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SHINDO Kaneto (1912-2012)


©Kindai Eiga Kyokai Co., Ltd.
©Kindai Eiga Kyokai Co., Ltd.
Shindo joined Shinko Kinema in 1934, where he initially worked in the art section while also teaching himself the art of scriptwriting. He made his debut as a screenwriter in 1940 with Nanshin josei ("Southern Expansion Women"), before later receiving recognition for his work on The Ball at the Anjo House (Anjo-ke no butokai, 1947), a film made while he was at Shochiku. Seeking greater creative freedom, he left Shochiku in 1950 together with close friend and director YOSHIMURA Kozaburo, with whom he established the Kindai Eiga Kyokai ("Modern Film Association"), later becoming a central figure in Japan's independent production movement. Even after debuting as a director with the autobiographical work Story of a Beloved Wife (Aisai monogatari, 1951), he simultaneously remained a prolific screenwriter, producing screenplays for works including SUZUKI Seijun's The Born Fighter (Kenka erejii, 1966), KAWASHIMA Yuzo's Elegant Beast (Shitoyakana kedamono, 1962), and MASUMURA Yasuzo's The Wife of Seisaku (Seisaku no tsuma, 1965) – a creative energy he managed to sustain all the way through to his very last work, A Postcard (Ichimai no hagaki), released in 2011. Heavily influenced by the modern realist drama of playwrights like Ibsen and Chekhov, he frequently tackled themes related to social and individual hardship. His independent works centered on issues he would have struggled to include while working for a major studio, as in Children of Hiroshima (Genbaku no ko, 1952), set in Shindo's birthplace, and Lost Sex (Honno, 1966), which deal with post-atomic fallout and human sexuality respectively.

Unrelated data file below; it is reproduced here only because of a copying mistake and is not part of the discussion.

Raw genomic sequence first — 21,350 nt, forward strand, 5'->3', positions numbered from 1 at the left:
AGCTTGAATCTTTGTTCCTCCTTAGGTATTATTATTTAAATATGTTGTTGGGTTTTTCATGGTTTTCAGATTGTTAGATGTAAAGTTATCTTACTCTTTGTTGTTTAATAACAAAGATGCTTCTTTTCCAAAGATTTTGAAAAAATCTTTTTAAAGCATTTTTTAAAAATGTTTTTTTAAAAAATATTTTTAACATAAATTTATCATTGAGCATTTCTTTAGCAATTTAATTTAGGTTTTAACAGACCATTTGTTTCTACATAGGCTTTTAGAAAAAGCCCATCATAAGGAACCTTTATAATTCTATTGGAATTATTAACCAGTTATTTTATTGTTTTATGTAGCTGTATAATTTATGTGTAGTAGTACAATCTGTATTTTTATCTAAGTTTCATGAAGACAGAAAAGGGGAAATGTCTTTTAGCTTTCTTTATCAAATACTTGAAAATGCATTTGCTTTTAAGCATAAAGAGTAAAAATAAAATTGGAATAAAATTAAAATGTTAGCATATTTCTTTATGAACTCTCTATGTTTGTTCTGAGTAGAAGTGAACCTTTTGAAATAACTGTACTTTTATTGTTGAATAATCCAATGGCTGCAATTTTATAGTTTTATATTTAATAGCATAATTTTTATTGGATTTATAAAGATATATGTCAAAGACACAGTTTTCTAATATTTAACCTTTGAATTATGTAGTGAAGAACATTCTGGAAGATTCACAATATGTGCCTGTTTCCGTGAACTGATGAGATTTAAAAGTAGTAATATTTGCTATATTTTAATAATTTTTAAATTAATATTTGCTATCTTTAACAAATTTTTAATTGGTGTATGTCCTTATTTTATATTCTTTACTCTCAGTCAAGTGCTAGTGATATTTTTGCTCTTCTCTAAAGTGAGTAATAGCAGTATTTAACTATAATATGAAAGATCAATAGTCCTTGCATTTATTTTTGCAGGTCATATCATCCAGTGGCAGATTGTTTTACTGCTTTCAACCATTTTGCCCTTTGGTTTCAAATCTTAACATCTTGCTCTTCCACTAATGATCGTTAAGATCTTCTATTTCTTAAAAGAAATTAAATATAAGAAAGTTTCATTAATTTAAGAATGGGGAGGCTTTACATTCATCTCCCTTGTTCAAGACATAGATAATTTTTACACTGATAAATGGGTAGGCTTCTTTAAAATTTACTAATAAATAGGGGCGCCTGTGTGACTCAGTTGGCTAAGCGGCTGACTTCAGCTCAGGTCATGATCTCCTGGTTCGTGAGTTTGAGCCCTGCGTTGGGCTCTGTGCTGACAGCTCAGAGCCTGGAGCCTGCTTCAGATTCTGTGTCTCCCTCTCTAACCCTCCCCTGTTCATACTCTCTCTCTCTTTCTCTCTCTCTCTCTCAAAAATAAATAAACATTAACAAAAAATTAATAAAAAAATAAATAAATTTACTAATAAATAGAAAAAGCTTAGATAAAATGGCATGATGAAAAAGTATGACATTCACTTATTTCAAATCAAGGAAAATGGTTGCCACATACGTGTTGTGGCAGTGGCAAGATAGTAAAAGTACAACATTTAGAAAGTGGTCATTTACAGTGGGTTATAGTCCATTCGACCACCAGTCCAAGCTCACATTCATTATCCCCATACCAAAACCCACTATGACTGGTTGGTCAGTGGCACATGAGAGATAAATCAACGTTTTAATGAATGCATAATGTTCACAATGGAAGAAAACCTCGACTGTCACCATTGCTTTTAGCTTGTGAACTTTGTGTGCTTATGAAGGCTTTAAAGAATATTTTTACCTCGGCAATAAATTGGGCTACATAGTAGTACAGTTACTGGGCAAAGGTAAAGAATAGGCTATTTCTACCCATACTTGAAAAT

(Written by HOSHI Ryotaro / Translated by Adam Sutherland)

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